Are Tornado Sirens Needed in Ector County?

Nick Lawton
NewsWest 9

GARDENDALE - It wasn't a tornado siren that warned Craig DeArmond that one was coming. It was the sound of the tornado itself.

"There was a massive amount of wind and a lot of suction," he said. "Just lasted about, seemed like, 10-15 seconds."

That EF2 tornado stretched for only a mile and lasted only two minutes but it was enough to leave a telephone pole on DeArmond's roof and half of his home ripped apart on Sunday night.

Many other Gardendale residents are now picking up the pieces and wanting a siren alert system.

Midland County told NewsWest 9 they have sirens for the city but Ector County said they don't have any because tornados are scarce in the area and because they don't have the money to put sirens all over the county.

"There's a lot of areas that we can spend the money a whole lot more effectively than we could right now in a county-wide siren alert system," Ector County Emergency Management Coordinator, Stan Tinney, said. "Pay close attention to the National Weather Service. They do us a great job."

What's disturbing is that the National Weather Service told NewsWest 9 that Ector County was just under a Severe Thunderstorm Warning and Watch on Sunday night so the sirens wouldn't have picked up the tornado even if they were there.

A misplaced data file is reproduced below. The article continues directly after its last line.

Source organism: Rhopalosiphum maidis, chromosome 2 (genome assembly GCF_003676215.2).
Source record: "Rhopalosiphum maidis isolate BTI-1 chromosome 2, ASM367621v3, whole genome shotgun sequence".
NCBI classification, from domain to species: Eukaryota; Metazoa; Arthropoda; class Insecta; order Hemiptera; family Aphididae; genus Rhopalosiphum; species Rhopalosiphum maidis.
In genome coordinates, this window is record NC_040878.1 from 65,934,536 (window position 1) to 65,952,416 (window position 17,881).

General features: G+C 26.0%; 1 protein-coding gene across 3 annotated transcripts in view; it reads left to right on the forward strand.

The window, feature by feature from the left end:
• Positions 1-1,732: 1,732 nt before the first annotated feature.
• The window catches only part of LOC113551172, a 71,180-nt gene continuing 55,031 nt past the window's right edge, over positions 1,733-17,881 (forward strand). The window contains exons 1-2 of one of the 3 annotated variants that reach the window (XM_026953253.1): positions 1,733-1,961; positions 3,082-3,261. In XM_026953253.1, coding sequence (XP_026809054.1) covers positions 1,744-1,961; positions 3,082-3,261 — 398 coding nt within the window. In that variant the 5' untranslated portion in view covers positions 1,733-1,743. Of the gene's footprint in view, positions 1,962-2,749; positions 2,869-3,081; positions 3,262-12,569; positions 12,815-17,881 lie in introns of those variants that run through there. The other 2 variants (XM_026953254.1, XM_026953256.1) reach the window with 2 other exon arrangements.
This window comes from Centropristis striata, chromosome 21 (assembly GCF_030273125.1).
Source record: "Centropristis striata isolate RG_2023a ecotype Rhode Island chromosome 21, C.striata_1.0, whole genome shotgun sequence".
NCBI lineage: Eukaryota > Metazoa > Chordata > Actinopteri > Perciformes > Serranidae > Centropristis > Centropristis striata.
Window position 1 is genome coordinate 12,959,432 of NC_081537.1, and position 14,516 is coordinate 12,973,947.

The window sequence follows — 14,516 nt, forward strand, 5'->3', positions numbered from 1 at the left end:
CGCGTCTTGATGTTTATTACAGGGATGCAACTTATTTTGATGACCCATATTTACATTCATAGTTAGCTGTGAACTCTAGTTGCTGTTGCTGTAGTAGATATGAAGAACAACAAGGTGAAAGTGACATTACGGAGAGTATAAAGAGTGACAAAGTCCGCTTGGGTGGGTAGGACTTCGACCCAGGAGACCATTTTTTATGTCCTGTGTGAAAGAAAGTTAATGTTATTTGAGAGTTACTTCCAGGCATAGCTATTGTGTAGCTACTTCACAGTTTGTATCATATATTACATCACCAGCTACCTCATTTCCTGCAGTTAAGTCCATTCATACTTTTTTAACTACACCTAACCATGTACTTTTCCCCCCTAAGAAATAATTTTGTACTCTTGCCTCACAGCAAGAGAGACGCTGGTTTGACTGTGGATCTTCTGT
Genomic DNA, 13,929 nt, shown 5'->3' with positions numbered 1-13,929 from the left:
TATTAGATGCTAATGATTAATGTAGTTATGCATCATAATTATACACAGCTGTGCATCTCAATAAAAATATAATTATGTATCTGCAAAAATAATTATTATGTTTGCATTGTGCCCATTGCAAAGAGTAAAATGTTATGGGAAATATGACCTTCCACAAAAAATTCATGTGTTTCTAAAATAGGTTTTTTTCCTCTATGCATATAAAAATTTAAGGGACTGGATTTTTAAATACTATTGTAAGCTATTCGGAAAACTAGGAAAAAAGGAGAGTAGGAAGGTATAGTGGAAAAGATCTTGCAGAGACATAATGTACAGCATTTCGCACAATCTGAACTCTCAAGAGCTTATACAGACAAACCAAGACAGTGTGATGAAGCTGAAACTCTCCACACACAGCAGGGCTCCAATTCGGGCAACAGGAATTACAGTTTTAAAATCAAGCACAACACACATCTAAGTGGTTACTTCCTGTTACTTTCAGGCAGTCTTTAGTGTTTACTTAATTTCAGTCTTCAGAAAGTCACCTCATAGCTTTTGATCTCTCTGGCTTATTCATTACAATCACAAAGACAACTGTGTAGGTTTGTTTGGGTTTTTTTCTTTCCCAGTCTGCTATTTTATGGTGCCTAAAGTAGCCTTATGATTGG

For now, Gardendale residents said the safety that extra notice would provide is worth the cost.

"I think what the cost of one life would be," DeArmond said.  "I mean, how do you measure that? Neighbors were hurt. You want to think before it breaks about that type of situation because you may be fixing to have a whole bunch of these. You know how that happens."

But emergency officials said there's a cheaper option that residents can have in their own homes.

"We really feel like that the best thing for a homeowner is a weather alert radio in their home," Tinney said. "It's a cheap investment to get you instant notification."

DeArmond, meanwhile, is just thankful that everyone in his family made it out in one piece.

"You just clean up, build again, roll a little bit faster, a little bit harder and just thank God for all that he does," he said.

NewsWest 9 found out weather alert radios can be ordered online for less than $50.